What do Employees want? To be Heard and Respected!
Five Lessons Learned as a Human Resources Training Manager
“I can’t seem to get anything done because I constantly have to babysit my staff!” “All they (employees) want to do is complain about everything.” “Sometimes I wish I could just slap them on the back of the head just like Gibbs does on NCIS.” “They’re all just a bunch of whiners…” These expressions and various forms thereof, are commonplace by managers and supervisors in some organizations where there is a traditional hierarchy of “us” versus “them” between employees and management.
In many of such situations, managers will conclude that their employees need some type of training to shape them up. The most common requests are for communication or time management classes. When such requests were sent to me when I was a training specialist/manager, I would follow-up with the manager requesting the training to conduct an in-depth training needs analysis. After my meeting with the manager, I would either follow through with a survey or conduct a focus group and in some instances just have some casual conversations with various employees to validate that the training being requested would address the problem. In some cases the training requested was appropriate and in other cases it was not.
In over 18 years of conducting needs analysis and engaging in discussions with managers and employees I have learned some lessons I’d like to share with you.
The Five Lessons Learned
- Employees need to vent without fear of repercussions.
- Management does not always have the “right” or best solution to a problem.
- Employees want input for setting their goals.
- Employees are more willing to participate in training when upper or senior managers take the lead.
- Employees do not accept or support a “new” initiative at face value.
Employees need to vent without fear of repercussions. Some employees have a difficult time expressing their concerns or viewpoint to their manager especially when the employee believes the manager may be the cause or contributor to the problem. In my experience, what usually happened when an employee would “vent” with me is that (a) they felt better just getting it off their chest and letting it go, or (b) could now address the issue directly with their manager, or (c) request mediation to resolve the issue.
Management does not always have the “right” or best solution to a problem. Sometimes managers do not have all the necessary information to make the right or best solution for resolving a problem. Conducting proper needs assessment will provide in-depth data to address the root cause of a problem and thus provide the ability to prescribe a more effective solution. Additionally, employees tend to be able to offer genuine solutions to a work issue as they are closer to the problem and have ideas for resolution.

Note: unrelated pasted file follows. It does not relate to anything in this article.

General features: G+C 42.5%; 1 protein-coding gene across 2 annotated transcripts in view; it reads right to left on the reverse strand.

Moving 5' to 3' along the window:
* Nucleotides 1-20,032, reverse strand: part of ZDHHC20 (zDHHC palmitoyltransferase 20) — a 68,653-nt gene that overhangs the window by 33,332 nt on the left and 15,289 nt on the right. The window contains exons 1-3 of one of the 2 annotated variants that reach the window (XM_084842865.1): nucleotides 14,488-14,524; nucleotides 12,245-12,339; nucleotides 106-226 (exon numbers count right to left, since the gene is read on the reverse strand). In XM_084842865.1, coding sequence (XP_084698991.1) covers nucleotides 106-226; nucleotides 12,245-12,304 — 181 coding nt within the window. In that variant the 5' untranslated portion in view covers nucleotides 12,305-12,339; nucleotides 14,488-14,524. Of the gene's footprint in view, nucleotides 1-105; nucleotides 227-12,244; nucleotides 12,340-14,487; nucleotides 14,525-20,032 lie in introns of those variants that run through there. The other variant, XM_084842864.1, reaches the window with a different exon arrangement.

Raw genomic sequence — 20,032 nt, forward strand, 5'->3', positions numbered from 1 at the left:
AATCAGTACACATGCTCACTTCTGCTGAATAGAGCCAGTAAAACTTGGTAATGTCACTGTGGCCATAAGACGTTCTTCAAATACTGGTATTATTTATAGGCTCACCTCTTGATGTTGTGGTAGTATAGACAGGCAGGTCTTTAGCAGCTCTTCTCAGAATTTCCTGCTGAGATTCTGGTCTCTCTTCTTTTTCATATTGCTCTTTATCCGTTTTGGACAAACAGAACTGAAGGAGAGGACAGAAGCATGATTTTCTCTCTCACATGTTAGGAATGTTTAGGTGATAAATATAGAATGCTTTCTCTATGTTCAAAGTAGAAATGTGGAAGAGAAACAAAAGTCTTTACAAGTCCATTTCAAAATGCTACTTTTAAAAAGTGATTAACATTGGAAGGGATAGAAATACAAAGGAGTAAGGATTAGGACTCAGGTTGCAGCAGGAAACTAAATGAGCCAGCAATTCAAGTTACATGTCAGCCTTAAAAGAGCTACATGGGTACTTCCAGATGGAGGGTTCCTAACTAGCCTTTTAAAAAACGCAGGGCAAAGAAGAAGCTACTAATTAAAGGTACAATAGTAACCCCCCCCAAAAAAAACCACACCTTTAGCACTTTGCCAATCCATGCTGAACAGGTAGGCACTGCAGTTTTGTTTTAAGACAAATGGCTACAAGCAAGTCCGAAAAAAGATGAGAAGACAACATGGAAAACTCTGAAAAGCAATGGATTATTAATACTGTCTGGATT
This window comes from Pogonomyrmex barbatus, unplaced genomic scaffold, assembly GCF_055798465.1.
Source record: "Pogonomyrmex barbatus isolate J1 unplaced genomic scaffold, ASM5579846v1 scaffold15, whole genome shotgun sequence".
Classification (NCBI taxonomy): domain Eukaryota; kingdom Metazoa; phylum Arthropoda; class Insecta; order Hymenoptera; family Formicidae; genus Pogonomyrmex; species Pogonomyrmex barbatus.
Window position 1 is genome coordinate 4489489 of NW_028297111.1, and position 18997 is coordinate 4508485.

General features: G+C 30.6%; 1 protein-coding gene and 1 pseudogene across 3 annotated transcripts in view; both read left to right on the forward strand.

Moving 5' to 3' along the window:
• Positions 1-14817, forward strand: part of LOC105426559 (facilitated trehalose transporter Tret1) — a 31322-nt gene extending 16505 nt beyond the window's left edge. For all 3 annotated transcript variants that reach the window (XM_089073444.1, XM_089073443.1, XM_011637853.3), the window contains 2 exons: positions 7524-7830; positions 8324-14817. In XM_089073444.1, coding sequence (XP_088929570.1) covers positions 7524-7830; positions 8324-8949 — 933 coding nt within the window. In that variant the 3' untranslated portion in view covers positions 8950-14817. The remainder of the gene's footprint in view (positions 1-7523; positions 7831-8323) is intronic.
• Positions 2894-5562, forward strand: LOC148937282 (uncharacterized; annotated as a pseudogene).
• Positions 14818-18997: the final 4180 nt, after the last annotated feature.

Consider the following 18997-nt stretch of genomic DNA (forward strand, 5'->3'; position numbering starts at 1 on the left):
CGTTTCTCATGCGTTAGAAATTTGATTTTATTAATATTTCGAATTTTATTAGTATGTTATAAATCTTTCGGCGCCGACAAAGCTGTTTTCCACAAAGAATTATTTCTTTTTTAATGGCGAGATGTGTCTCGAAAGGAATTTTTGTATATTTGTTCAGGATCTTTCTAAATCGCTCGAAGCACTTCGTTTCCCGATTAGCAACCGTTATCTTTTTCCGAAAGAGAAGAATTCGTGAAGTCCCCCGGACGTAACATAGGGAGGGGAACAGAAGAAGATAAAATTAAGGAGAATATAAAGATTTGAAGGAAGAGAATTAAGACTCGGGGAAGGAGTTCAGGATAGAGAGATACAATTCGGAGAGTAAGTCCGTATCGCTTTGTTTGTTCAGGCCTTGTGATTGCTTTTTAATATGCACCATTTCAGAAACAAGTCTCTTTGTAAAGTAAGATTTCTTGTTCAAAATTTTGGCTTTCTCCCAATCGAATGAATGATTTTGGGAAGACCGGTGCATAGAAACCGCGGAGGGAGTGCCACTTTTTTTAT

Employees want input for setting their goals. Whether the goals are for personal development or monthly sales objectives, employees want to provide input for setting the goal. Many times employees feel that their manager may not have the whole picture of their particular situation or related factors that could prevent them from succeeding. Employees realize that their manager has the final say but would feel much better if they knew their concerns were at least being heard.
Employees are more willing to participate in training when upper or senior managers take the lead. One common sentiment I almost always hear at a training workshop is, “this is great information, is my manager getting the same training?” Second most common is, “I hope upper management is participating in this training, they need it as much as we do.” Sadly, many times managers are not participating in the training, partly because of the false assumption that as managers they already have the skills taught in the training workshop. They usually don’t.
In the training workshops where both employees and management participated showed a higher degree of support for making improvements back on the job. Both employee and manager had the same foundation in which to make changes and “walk-the-talk” together.
Employees never accept or support a “new” initiative at face value. Depending on the organization’s culture, various initiatives are viewed with suspicion by employees. Primarily because past initiatives were merely “flavor-of-the-month” programs that employees just needed to wait-out to see it fade-out. Employees don’t want to put a lot of energy and effort into something they believe is eventually going evaporate. And employees will especially not accept or support an initiative that they believe is a sinister method for management to get back at them for whatever reason.
Rolling out a new initiative requires constant communication pre- and post rollout. Additionally, the more employees are involved in the development and subsequent introduction of a new initiative, the greater the chances of success.
The main theme from these five lessons is for managers and employees to engage in effective communication practices. Participate in a dialog where active listening takes place and valuable feedback is given and received. Then when all is said and done, for all to demonstrate genuine respect for one another, after all managers are employees too!